United States v Alexander

Alexander appealed the denial of his motion to dismiss the indictment accusing him of failure to register as a sex offender and the classification of the offense as tier 3. The panel, with one judge concurring, affirmed. The majority held that the district court properly characterized Alexander’s California conviction as a tier 3 offence as the California statue requires the use of fear to induce consent, the more serious federal statute which state convictions are compared to is not limited to direct threats and the less serious comparable federal statue does not require more fear to be induced than the California statute. The majority held that Alexander’s California offense was not for a consensual sex offense because the statutory context suggests that placing the victim in fear is the type of act Congress intended to trigger registration requirements and fear through deception is still fear and this conclusion is consistent with the Model Penal Code which excludes assent induced through fear from consent. The concurrence argued that the California conviction is comparable to the less serious federal offense and thus would not decide if it also compared to the more serious federal statute.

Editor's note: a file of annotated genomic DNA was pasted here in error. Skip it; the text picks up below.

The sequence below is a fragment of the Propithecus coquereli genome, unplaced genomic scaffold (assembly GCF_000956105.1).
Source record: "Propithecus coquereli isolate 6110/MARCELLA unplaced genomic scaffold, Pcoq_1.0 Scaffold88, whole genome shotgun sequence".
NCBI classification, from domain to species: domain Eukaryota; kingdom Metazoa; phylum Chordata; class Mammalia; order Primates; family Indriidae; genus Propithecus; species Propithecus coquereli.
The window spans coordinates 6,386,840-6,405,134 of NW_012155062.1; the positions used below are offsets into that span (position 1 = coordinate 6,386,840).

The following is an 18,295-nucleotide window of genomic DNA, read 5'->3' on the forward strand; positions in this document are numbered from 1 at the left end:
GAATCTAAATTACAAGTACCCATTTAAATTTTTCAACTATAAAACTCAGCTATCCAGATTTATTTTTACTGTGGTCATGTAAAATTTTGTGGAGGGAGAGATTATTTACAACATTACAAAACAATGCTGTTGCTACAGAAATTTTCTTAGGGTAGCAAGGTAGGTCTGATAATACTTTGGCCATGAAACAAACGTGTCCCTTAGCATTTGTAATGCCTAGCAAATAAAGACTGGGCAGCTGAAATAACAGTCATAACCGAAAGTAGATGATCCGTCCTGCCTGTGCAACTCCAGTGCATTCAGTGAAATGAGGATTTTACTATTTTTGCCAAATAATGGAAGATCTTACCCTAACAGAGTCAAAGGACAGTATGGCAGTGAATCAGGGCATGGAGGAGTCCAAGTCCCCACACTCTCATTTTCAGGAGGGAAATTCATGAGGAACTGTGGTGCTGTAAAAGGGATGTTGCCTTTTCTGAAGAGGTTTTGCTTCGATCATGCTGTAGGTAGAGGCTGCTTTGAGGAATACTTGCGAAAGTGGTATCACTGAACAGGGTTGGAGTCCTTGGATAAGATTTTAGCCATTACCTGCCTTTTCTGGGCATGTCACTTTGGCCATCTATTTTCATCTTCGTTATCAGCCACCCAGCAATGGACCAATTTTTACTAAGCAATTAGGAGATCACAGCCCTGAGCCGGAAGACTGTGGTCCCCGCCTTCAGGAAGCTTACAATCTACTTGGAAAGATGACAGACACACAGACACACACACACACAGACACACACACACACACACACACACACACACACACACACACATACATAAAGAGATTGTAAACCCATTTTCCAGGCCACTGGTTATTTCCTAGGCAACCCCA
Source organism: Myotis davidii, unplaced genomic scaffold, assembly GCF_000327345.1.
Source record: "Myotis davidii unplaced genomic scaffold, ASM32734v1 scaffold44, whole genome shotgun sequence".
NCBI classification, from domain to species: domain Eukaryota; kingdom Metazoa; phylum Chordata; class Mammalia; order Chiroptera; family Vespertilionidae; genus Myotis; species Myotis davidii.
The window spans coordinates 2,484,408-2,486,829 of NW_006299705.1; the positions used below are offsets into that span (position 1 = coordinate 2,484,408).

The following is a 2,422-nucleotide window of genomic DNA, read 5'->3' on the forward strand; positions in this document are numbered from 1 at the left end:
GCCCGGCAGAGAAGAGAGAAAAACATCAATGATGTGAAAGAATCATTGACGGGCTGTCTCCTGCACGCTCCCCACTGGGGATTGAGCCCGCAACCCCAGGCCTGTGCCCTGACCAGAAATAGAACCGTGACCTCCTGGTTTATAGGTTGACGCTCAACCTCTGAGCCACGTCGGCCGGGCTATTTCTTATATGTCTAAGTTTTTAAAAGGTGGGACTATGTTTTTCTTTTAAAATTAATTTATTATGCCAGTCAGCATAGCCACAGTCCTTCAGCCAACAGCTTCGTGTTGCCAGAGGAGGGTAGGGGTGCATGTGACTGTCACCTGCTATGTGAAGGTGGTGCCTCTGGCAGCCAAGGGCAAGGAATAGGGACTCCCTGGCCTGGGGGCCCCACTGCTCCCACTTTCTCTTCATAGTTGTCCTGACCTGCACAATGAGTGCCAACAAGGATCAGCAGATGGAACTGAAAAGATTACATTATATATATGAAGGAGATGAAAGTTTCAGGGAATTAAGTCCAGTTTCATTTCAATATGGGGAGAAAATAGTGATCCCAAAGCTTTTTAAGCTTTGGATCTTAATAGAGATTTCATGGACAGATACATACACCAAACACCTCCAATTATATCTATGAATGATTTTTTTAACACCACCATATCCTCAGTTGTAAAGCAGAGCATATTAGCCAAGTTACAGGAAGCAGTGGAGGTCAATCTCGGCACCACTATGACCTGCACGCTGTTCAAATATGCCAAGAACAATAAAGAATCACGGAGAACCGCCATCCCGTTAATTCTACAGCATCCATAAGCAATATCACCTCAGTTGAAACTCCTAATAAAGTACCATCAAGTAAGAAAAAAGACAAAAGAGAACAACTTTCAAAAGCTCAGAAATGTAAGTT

In re Gieswein

Gieswein applied to file a successive habeas petition. The panel denied permission holding that the United States Supreme Court decision declaring the residual clause of eth Armed career Criminal Act unconstitutional has not been held retroactive by the Supreme Court and thus does not provide a basis for a new habeas petition. The panel acknowledged the 7th and 11th Circuits undertook independent retroactivity analysis and split on whether the residual clause rule is retroactive, but, noted 10th Circuit precedent clearly limits retroactive application to situations where the Supreme Court declares a rule retroactive or here the new rule is in category of cases which are all retroactive.